Sunday, June 10, 2012

Xeppe, Desert, y la Gente

Xeppe, Desert, y la Gente
Sea (Comcaac), Desert (English), and the People (Spanish)

This mural represents the mission and vision of the Kino Bay Center for Cultural and Ecological Studies.  Based on themes of environmental conservation and research, education, and outreach, the mural reflects the cultural and biological diversity of the Midriff Island region, while focusing specifically on priority species and ecosystems, cultural interactions, and complex conservation challenges.

Kino Bay Center Mission Statement: Protecting priority species and habitats through integrated application of science, education, information exchange, and community participation

Kino Bay Center Vision Statement: Promoting and modeling collaborations between people from different cultures and institutions to co-create solutions to complex conservation challenges

The mural depicts, from left to right:
Collared Lizards, Crotaphytus dickersonae
Double-crested Cormorants, Phalacrocorax auritus
Fin Whale, Balaenoptera physalus (vertebrae)
American Oyster Catchers, Haematopus palliate
Red Mangrove, Rhizophora mangle
Reddish Egret, Egretta rufescens
Fin Whale, Balaenoptera physalus (blow)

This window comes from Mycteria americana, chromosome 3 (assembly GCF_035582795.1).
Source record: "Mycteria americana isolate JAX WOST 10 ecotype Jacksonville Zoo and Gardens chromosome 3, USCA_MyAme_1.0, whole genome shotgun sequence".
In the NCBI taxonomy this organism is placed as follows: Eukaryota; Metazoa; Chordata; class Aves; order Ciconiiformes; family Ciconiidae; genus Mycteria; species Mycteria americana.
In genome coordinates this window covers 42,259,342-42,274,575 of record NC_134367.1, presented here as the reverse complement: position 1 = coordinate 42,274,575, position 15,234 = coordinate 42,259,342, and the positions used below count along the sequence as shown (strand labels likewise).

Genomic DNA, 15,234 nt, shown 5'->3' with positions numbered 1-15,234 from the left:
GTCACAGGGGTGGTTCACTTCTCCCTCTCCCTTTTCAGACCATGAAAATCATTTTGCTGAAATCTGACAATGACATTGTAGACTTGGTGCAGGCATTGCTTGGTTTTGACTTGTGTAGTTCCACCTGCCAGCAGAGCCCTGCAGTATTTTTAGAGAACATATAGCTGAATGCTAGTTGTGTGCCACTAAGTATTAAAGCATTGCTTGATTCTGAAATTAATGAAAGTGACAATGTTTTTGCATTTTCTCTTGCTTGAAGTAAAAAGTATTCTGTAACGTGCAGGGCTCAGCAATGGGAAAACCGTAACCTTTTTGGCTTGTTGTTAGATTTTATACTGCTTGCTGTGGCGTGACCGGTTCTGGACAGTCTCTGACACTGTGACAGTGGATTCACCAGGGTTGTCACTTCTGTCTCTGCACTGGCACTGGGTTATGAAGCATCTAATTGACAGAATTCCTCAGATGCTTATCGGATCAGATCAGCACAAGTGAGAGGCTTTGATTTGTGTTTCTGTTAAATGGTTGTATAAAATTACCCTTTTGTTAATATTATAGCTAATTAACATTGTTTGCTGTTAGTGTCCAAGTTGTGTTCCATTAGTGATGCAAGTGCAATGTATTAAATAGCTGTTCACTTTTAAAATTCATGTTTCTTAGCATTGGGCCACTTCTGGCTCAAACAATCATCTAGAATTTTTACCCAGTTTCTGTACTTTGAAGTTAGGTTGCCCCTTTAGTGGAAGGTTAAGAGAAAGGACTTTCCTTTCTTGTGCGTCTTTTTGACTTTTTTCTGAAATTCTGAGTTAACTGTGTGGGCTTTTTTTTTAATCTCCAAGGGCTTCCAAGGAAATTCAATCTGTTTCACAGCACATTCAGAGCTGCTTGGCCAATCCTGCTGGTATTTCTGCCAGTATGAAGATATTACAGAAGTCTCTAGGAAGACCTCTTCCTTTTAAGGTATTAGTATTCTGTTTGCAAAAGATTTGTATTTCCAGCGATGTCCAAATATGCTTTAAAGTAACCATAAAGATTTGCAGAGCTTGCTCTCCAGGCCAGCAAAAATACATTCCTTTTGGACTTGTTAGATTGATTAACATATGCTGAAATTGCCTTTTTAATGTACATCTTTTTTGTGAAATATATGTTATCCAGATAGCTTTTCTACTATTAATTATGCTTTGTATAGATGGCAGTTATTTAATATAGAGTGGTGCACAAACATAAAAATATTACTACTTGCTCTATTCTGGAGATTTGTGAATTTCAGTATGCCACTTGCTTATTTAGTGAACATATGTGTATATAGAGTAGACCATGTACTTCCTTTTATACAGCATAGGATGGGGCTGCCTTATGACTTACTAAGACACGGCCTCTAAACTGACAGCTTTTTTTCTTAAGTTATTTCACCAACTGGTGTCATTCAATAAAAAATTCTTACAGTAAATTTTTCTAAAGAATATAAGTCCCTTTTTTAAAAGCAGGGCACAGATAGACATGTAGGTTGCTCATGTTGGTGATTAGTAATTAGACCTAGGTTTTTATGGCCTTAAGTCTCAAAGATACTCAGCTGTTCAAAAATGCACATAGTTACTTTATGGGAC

Sperm Whale, Physeter macrocephalus (fluke)
Short-finned Pilot Whale, Globicephala macrorhynchus (dorsal fin)
Brown Pelicans, Pelecanus occidentalis
Red-billed Tropicbird, Phaethon aethereus
Leatherback Sea Turtle, Dermochelys coriacea
Fin Whale, Balaenoptera physalus
Nudibranchs, Chromodoris norrisi & Elysia diomedea
Manta Ray, Manta birostris
Osprey, Pandion haliaetus
Gulf Sun Star, Heliaster kubiniji Xantus
Sierra Mackerel, Scomberomorus sierra
Fishhook Barrel Cactus, Ferocactus wislizeni
Desert Bighorn Sheep, Ovis canadensis nelsoni
Cardon Cactus, Pachycereus pringlei
Spiny-tailed Iguana, Ctenosaura similis
San Esteban Chuckwalla, Sauromalus varius

The merging of visual elements in the mural is intended to represent the integration and co-creation that is fundamental to the philosophy and practice of the Kino Bay Center.   Our intention is that this mural will have many interpretations; our hope is that it will initiate questions and conversations about relationships amongst the natural environment, culture and community.

Xeppe, Desert, y la Gente was designed and painted by Prescott College’s Public Art: Mural Painting course in May 2012.  Instructor: Julie Comnick Students: Claire Andreason, Lauren Brule, Celia Chatham, Mara Clifton, Sarah Cupka, Andi DeRivera, Maria Doffing, Audrey Hamann, Chelsea Phillips, and Mikial Tolmosoff

1 comment:

  1. Breathtakingly beautiful! Congratulations to the class and instructors for your creation of an amazing piece of art that so wonderfully captures the culture and ecology of region and the efforts of the field station. (I lived in the bedroom on the other side of that mural from 2000-2001 as a fellow at the field station.)